Men & Women

1. I know it’s silly, but this kind of breaks my heart. It’s like the trick of society. “We’ve heard your complaints and decided to rectify them by treating men the same way!” Um, wait. That’s not what I wanted.

2. Joey Garrison writes about women in local politics. Yep. … It’s a good article, just depressing.

11 thoughts on “Men & Women

  1. Regarding the first article, B., DAMN STRAIGHT.

    I’ve posed for two calendars now, and I can tell you that the preparation is so far from natural that it’s ridiculous. I have a bodybuilder friend who gave me pointers on the preparation, which in my case was a cakewalk compared to what he does leading up to his competitions. Not recommended for any health reasons, to be sure.

  2. It’s going to get even worse. Now Weight Watchers is zeroing in on men as a new demographic to go after with their on-line “It clicks” campaign – because supposedly men are too studly to be seen at Weight Watchers meetings. They can do their calorie counting (oops, sorry, Points counting) in the privacy of their home, from their computer, and no one has to know that they’re “on a diet”.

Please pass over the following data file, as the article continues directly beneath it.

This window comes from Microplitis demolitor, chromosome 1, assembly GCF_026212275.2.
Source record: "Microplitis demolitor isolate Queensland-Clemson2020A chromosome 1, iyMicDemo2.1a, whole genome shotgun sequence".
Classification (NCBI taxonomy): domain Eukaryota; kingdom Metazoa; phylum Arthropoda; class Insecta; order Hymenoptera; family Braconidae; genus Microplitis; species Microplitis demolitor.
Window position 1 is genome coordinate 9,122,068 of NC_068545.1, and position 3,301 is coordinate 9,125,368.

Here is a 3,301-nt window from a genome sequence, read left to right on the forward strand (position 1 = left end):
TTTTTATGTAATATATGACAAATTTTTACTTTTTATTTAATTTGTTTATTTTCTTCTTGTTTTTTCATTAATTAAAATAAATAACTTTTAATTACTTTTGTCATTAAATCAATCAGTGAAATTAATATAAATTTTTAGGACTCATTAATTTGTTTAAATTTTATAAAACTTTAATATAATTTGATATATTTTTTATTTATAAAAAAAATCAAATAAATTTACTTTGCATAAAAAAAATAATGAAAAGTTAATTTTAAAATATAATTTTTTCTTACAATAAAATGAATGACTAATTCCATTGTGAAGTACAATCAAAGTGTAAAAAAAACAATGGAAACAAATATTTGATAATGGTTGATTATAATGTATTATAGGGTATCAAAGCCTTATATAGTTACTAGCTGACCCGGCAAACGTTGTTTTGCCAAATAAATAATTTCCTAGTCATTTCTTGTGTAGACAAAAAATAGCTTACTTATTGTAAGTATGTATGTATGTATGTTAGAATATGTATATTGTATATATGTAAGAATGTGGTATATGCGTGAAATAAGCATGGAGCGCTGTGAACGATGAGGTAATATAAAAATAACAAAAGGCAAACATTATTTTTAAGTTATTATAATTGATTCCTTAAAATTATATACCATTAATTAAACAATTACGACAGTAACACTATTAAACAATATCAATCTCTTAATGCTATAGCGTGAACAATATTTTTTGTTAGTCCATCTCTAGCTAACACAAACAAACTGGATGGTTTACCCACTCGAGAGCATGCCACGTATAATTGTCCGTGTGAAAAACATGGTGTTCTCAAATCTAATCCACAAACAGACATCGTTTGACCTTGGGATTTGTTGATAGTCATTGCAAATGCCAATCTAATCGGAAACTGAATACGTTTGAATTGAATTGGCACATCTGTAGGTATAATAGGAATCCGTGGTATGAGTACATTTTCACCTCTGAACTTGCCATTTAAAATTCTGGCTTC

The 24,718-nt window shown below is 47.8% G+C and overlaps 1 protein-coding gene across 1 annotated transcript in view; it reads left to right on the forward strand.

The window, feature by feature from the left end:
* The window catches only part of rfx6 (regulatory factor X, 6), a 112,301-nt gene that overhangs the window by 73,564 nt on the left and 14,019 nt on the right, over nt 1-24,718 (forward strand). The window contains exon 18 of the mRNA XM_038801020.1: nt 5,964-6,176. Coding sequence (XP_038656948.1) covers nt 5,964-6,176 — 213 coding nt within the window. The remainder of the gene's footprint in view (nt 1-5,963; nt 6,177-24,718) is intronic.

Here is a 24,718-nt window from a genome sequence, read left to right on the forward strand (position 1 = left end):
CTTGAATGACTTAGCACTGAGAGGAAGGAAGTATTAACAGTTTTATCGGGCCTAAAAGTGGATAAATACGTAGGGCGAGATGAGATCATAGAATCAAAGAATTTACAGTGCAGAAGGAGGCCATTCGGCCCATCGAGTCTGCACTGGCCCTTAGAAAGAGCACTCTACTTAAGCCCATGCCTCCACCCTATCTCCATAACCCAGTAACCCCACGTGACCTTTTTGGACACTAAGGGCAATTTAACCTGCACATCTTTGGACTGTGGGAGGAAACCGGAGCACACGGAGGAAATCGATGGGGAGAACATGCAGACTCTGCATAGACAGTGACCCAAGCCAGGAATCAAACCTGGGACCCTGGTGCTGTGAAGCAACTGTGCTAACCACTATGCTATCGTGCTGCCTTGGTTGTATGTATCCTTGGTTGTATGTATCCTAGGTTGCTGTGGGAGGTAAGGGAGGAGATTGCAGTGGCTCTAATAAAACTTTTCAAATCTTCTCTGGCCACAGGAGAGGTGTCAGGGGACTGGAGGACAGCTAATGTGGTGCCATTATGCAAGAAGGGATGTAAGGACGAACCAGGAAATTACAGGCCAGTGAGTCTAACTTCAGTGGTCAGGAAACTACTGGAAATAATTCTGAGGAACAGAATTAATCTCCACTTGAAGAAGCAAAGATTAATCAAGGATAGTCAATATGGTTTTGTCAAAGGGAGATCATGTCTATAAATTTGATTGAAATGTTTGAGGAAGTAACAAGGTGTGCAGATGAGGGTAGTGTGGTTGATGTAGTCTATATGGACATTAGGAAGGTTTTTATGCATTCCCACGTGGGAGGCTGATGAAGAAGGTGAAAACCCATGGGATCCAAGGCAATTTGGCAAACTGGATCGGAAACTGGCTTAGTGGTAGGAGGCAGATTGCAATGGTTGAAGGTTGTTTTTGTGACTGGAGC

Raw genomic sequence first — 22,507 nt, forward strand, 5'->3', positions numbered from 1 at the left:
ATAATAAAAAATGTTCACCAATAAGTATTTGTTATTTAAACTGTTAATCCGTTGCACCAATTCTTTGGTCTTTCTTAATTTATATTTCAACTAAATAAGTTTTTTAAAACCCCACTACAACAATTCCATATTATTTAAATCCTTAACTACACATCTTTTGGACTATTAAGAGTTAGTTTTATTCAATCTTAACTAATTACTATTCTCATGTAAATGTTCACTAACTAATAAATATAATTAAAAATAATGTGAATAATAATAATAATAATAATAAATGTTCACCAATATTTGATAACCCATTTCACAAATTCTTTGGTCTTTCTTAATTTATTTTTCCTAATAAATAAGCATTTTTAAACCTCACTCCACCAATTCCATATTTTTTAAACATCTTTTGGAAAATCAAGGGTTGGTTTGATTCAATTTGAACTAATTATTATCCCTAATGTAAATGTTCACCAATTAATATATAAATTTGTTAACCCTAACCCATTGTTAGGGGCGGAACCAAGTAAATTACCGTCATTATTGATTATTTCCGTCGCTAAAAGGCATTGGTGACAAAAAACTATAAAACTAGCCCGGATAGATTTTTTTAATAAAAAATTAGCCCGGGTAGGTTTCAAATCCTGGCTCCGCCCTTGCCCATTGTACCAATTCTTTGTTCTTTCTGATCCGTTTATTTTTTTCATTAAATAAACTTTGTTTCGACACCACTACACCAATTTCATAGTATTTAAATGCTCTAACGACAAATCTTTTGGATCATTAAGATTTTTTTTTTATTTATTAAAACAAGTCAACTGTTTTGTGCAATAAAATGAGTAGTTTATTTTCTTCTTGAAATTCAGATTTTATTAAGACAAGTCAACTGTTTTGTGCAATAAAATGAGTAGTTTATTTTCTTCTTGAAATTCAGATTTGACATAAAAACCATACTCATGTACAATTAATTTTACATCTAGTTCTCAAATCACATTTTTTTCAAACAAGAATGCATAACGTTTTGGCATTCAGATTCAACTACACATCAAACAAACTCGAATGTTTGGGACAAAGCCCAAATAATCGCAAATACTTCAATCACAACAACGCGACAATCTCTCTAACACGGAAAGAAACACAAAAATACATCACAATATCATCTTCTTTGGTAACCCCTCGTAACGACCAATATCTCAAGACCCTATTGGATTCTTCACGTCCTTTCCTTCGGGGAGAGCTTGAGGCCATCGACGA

3. I wonder whether anyone who uses such methods (male or female) gives any thought to what their bodies will look like in the future after that kind of abuse? I spoke at a middle school about eating disorders last year and I brought pictures–one of which accidentally included another woman from the treatment facility who was far, far sicker. If I could remember her name I’d google her to find out if she’s even still alive. Her image alone was sobering enough to those kids. “Do this to your body for 15 years and that is what will happen.”

  4. Sam, I was thinking of you when I read it, specifically because your body has to DO important things so that you can save other people’s lives. Even if we accept that “good” bodies and “bad” bodies are anything other than a matter of taste, truly there’s something weird about the fact that a good-looking man in the shape he must be in to do his job must make preparations beyond that in order to “have a good body.”

    It’s bizarre.

    Vesta44, here’s the thing I wonder, though. I wonder if men will be susceptible to Weight Watchers or if the way we acculturate men will mean that something that promises ease and simplicity won’t be appealing. I’m concerned that they’ll be much more susceptible to performative disordered eating.

    You know what I mean? “Oh, I should eat an orange not a Snickers” isn’t that studly, but “I haven’t eaten in three days, I’m so tough” might.

    It seems like the potential collision between a really cut, really thin body ideal and machismo could be really bad.

    And I think, as hard as it is to get women with eating disorders the help they need, since anorexia and bulimia are seen as “girl problems,” it will be very hard, at least in the short term, to get men to seek treatment.

    @txmere No, I don’t. I think they think it won’t happen to them or, if it does, it will be worth it because of the praise they get in the meantime.

    And I find that very depressing and scary.